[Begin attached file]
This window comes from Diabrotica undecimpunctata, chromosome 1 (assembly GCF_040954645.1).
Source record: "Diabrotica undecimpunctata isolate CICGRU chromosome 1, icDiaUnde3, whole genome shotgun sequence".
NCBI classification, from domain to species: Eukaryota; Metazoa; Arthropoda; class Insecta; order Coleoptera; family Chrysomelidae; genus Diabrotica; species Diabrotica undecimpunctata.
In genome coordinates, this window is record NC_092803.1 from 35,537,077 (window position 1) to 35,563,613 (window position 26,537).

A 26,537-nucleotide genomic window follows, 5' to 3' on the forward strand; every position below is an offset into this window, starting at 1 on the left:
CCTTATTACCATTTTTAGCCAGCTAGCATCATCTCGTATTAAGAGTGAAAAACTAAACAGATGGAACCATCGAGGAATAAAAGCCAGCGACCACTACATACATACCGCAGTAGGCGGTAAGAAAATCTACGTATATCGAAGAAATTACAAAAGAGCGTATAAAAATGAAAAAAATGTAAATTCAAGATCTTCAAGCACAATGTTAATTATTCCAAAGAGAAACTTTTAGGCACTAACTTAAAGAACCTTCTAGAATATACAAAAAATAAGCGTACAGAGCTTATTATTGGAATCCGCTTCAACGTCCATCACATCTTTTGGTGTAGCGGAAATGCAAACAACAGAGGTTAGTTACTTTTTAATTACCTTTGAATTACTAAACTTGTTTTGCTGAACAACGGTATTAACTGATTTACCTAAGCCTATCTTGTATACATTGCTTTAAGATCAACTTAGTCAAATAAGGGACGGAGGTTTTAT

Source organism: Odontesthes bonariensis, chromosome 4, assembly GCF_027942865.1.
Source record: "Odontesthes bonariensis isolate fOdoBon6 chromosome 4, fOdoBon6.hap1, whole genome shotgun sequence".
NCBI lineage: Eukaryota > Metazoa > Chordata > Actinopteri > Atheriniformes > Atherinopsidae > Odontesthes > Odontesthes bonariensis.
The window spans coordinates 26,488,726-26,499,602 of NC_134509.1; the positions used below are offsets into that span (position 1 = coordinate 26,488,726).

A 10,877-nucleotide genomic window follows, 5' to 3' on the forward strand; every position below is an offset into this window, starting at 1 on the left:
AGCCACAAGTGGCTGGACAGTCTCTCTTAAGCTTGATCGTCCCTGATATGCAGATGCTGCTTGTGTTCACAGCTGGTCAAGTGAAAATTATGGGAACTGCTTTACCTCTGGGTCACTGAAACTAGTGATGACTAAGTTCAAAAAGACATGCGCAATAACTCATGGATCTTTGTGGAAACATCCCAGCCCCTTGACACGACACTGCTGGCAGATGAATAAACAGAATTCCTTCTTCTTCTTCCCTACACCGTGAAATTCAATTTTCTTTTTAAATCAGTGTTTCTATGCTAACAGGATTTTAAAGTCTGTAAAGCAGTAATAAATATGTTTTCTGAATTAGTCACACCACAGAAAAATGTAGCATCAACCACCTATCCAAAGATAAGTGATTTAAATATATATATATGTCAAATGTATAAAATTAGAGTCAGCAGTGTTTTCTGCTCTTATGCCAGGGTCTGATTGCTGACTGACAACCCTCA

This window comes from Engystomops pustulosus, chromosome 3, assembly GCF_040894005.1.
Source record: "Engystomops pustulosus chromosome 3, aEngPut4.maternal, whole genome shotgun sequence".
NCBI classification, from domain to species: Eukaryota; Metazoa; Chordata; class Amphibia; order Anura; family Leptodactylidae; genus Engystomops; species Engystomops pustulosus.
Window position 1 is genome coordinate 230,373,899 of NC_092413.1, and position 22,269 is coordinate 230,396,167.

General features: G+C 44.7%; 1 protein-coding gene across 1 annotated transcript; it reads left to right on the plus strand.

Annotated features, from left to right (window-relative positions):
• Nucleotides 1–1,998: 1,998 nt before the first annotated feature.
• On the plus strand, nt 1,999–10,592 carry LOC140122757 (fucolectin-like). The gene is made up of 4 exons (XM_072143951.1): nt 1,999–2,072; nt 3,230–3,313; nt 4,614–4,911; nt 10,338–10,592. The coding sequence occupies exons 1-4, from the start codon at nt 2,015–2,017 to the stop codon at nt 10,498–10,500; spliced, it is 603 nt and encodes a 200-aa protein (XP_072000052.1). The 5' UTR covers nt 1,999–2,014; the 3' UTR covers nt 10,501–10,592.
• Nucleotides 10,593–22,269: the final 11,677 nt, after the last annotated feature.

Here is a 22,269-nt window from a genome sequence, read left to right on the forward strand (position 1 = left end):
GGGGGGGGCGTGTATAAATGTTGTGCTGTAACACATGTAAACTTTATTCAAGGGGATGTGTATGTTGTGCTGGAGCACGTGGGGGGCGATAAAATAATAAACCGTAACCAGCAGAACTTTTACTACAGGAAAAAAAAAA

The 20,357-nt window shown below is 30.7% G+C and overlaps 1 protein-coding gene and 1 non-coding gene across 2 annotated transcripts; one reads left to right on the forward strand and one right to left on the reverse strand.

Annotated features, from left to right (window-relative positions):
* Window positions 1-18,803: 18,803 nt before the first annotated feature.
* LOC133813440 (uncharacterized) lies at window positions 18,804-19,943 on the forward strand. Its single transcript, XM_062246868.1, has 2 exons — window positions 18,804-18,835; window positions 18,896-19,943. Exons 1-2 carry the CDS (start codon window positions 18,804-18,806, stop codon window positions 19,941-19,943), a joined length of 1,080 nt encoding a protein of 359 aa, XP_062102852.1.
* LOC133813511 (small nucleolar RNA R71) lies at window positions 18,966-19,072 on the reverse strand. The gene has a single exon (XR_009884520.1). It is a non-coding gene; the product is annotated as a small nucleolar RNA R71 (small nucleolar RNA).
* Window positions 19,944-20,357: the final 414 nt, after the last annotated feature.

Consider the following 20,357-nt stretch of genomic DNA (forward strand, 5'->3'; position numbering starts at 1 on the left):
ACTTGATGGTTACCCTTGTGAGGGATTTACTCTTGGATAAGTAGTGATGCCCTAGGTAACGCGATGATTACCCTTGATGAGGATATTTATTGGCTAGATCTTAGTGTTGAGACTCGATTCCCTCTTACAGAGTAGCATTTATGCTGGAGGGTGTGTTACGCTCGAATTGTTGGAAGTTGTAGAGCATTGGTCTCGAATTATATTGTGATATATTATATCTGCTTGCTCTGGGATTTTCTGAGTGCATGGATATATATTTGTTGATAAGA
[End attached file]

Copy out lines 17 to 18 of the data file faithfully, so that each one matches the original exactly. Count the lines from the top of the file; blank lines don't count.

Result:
General features: G+C 44.7%; 1 protein-coding gene across 1 annotated transcript; it reads left to right on the plus strand.

Annotated features, from left to right (window-relative positions):